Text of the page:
Most RVs also don’t have a built-in garbage disposal which means that it’s much easier for chunks of food to get caught in the system. Finally, RV water goes into a series of holding tanks once it has been used. These are often regulated by helpful bacteria so you can’t use a cleaner that is too harsh. Because of this delicate balance, enzyme cleaners and natural soaps are usually your best bet.

Keeping your RV drains clean © Rex Vogel, all rights reserved

RV drain cleaners

As mentioned above, there are a few different solutions that can be used to clean your drains. The best ones are fairly gentle and won’t kill helpful bacteria in the plumbing system. Obviously, you’ll want to find something that can cut through the grime, remove blockages, and get rid of bad odors. Each of the options below will work well and you just might find your personal favorite RV drain cleaner on the list.

Keeping your RV drains clean © Rex Vogel, all rights reserved

Vinegar and baking soda

No list of cleaning solutions would be complete without a shout-out to vinegar and baking soda. This miraculous duo can be used to clean almost anything so you should definitely have some on-hand.

If your drains smell bad or you just want to give them a bit of TLC pull out some vinegar and baking soda. Sprinkle about ½ cup of baking soda down your drain and then add ½ cup vinegar. This will need a bit of time to sit and fizz so cover the drain and leave it alone for at least 1 hour. Boil 1 gallon of water in the meantime.

After the time is up uncover the drain and pour in the boiling water. This will wash away the cleaning mixture as well as anything it was able to pull up from the sides of the drain.

Keeping your RV drains clean © Rex Vogel, all rights reserved

Drainbo Drain Treatment and Cleaner

If you’d prefer a quicker and simpler solution, you can always turn to the wide lineup of Drainbo products. Each of their products is designed to be a gentle and effective RV drain cleaner.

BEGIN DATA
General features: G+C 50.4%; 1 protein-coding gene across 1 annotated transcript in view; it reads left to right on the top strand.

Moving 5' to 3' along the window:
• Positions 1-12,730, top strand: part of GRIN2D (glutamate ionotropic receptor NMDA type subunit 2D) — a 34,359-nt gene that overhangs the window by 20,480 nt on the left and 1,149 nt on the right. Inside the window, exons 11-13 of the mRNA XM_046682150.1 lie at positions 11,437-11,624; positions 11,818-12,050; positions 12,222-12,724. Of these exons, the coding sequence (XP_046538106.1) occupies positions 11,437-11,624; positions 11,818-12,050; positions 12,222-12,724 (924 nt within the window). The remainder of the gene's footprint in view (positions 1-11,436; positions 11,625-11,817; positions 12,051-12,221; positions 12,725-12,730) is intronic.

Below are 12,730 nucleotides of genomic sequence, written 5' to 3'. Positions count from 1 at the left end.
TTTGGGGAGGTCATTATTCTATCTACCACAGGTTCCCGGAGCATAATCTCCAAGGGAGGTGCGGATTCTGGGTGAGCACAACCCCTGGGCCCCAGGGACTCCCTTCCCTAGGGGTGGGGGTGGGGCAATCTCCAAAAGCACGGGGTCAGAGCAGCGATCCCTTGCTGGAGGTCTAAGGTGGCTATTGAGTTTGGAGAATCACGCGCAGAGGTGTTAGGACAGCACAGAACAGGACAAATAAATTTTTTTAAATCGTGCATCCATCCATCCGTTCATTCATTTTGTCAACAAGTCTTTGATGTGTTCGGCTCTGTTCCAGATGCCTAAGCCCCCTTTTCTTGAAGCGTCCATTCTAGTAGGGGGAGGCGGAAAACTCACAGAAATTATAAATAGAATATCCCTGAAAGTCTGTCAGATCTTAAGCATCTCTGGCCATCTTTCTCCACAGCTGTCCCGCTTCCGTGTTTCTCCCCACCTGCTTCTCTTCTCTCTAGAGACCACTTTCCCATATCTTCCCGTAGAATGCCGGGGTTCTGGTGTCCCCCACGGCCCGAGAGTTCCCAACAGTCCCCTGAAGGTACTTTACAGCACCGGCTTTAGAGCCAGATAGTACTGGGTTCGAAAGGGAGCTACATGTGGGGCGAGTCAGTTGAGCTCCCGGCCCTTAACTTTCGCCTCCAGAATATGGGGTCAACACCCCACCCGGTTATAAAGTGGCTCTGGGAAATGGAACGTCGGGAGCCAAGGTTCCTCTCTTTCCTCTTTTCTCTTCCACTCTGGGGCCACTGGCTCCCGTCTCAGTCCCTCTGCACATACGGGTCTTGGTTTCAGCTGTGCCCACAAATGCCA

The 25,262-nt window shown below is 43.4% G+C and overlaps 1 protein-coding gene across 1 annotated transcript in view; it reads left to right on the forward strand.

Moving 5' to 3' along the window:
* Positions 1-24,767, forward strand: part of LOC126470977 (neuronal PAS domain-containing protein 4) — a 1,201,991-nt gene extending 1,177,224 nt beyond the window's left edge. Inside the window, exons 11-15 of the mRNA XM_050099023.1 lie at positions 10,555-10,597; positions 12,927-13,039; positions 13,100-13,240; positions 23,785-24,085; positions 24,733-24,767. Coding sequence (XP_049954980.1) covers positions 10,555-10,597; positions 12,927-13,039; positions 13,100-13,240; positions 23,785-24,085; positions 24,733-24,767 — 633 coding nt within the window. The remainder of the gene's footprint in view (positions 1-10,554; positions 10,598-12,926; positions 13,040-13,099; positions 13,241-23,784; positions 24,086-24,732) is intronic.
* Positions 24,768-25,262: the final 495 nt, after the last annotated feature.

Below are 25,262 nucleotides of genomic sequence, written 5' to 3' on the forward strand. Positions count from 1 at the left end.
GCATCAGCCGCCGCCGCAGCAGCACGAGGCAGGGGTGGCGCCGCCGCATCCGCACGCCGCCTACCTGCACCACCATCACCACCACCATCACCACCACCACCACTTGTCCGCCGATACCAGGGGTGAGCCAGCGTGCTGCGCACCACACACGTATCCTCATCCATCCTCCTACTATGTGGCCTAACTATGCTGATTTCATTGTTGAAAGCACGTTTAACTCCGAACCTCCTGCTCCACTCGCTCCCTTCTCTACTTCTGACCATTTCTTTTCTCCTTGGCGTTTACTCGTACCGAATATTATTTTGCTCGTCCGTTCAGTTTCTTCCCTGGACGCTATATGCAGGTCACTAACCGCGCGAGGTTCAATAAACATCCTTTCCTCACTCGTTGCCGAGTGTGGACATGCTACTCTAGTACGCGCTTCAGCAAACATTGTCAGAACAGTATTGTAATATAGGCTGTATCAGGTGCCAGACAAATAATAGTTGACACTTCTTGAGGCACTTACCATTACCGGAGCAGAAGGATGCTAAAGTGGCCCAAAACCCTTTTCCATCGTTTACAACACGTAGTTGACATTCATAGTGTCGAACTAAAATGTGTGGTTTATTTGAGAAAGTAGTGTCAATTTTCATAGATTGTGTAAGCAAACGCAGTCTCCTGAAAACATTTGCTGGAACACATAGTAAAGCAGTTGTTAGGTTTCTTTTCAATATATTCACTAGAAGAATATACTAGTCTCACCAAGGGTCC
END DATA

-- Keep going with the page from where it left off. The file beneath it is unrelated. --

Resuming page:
Their cleaners are advertised as all-natural and RV owners have been happily using them for years. This brand also holds the honor of being the only drain cleaner that the Natural Products Association has labeled as safe and all-natural. If this is a priority for you, make sure you explore Drainbo as a possible new cleaner.

Keeping your RV drains clean © Rex Vogel, all rights reserved

Green Gobbler Enzyme Drain Cleaner

This enzyme-based cleaner from Green Gobbler is another fantastic RV drain cleaner. As mentioned above, RV plumbing systems rely on a healthy batch of bacteria to break down waste in the holding tanks. Because of this system, you don’t want to completely kill everything with harsh soaps.

An enzyme cleaner is a perfect solution because it breaks through grime and bad smells but allows the natural processes to continue. This product from Green Gobbler is especially good at cutting through grease and food waste, so it can be ideal for treating kitchen sinks.

Keeping your RV drains clean © Rex Vogel, all rights reserved

How to treat drain clogs

Cleaning your RV drains is all well and good but sometimes there are bigger issues that can’t be solved with a simple liquid fix. Drains can be sources of mold, fungus, and harmful bacteria growth. If they get clogged they can also become health hazards. Plus, it’s just not fun to deal with a backed-up drain.